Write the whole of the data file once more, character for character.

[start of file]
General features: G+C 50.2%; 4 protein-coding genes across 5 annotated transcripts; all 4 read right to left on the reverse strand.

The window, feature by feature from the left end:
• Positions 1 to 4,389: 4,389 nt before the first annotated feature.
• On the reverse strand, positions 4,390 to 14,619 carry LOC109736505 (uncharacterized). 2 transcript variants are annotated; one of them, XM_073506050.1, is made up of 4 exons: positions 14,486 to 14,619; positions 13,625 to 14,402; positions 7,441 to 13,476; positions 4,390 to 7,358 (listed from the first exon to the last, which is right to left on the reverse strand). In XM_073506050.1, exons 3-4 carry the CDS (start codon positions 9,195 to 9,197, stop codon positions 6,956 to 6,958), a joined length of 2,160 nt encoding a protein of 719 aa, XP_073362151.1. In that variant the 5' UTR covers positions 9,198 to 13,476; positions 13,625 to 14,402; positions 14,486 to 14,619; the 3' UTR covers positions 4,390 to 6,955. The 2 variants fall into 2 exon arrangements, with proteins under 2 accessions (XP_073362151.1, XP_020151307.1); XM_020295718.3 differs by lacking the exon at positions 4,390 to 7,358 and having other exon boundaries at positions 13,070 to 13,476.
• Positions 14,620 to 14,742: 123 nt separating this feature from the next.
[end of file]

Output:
General features: G+C 50.2%; 4 protein-coding genes across 5 annotated transcripts; all 4 read right to left on the reverse strand.

The window, feature by feature from the left end:
• Positions 1 to 4,389: 4,389 nt before the first annotated feature.
• On the reverse strand, positions 4,390 to 14,619 carry LOC109736505 (uncharacterized). 2 transcript variants are annotated; one of them, XM_073506050.1, is made up of 4 exons: positions 14,486 to 14,619; positions 13,625 to 14,402; positions 7,441 to 13,476; positions 4,390 to 7,358 (listed from the first exon to the last, which is right to left on the reverse strand). In XM_073506050.1, exons 3-4 carry the CDS (start codon positions 9,195 to 9,197, stop codon positions 6,956 to 6,958), a joined length of 2,160 nt encoding a protein of 719 aa, XP_073362151.1. In that variant the 5' UTR covers positions 9,198 to 13,476; positions 13,625 to 14,402; positions 14,486 to 14,619; the 3' UTR covers positions 4,390 to 6,955. The 2 variants fall into 2 exon arrangements, with proteins under 2 accessions (XP_073362151.1, XP_020151307.1); XM_020295718.3 differs by lacking the exon at positions 4,390 to 7,358 and having other exon boundaries at positions 13,070 to 13,476.
• Positions 14,620 to 14,742: 123 nt separating this feature from the next.